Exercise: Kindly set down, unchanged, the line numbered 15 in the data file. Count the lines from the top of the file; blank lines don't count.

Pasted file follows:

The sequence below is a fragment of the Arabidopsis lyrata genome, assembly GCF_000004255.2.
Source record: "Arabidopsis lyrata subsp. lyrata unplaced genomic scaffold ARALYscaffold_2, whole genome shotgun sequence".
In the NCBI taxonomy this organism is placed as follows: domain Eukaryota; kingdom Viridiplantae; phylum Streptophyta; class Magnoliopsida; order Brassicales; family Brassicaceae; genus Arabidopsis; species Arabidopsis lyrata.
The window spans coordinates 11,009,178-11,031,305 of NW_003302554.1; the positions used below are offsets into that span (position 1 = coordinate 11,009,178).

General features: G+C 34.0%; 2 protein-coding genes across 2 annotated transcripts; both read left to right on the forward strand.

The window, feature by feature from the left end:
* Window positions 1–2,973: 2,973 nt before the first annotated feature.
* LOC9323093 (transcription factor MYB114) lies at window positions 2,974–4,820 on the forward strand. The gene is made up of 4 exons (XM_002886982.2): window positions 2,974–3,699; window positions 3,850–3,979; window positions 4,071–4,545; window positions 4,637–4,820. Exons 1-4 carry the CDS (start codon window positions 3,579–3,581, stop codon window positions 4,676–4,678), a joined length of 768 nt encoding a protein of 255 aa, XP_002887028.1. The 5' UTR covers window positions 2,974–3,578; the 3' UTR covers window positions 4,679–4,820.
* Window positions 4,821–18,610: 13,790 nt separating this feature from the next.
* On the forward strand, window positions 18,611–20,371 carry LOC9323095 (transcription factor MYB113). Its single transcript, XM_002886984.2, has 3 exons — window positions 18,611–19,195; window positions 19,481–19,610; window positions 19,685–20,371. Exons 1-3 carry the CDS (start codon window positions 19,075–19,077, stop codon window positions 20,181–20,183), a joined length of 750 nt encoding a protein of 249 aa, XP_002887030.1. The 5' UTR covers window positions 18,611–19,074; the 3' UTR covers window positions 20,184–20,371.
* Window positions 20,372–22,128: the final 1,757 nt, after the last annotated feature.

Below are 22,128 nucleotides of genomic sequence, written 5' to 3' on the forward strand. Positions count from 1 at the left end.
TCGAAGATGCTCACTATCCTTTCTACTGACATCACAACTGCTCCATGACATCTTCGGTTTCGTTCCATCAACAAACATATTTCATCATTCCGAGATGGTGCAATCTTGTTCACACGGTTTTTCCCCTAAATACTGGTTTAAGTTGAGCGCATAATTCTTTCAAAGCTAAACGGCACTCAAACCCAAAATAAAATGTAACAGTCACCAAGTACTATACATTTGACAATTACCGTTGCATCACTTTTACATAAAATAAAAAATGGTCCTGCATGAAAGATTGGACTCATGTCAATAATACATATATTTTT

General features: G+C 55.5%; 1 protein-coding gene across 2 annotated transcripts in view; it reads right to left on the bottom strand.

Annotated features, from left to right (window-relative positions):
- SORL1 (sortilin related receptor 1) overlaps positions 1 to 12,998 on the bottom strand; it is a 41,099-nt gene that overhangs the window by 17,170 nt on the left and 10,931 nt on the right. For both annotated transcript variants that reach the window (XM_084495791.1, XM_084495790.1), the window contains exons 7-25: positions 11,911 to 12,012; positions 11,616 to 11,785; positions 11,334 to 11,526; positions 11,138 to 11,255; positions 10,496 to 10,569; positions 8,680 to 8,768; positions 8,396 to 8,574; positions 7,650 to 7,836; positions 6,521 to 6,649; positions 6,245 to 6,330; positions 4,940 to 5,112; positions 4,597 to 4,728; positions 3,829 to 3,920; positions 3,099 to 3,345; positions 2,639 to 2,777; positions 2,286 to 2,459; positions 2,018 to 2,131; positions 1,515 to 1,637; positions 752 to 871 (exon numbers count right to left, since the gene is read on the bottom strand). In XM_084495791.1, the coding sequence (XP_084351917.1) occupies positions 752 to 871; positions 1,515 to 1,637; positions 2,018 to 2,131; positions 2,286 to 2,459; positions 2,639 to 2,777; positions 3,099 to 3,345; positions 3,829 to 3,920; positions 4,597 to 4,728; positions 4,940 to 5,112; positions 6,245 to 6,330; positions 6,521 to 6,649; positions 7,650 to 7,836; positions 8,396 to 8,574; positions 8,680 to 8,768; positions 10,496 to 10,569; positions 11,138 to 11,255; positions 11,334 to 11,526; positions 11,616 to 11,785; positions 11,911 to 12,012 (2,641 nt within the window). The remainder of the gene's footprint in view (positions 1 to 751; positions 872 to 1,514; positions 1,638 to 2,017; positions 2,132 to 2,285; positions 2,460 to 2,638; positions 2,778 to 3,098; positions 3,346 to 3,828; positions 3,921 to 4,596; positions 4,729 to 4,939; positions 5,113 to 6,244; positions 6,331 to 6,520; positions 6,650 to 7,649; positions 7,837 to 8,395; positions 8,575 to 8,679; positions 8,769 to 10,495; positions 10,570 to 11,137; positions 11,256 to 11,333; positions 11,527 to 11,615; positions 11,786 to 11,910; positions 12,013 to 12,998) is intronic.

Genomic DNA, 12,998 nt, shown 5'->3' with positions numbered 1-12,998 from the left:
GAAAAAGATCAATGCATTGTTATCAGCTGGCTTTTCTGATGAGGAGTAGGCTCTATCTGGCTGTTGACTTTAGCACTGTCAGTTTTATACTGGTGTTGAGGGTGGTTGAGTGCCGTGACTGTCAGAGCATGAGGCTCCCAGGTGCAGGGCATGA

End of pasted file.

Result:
Annotated features, from left to right (window-relative positions):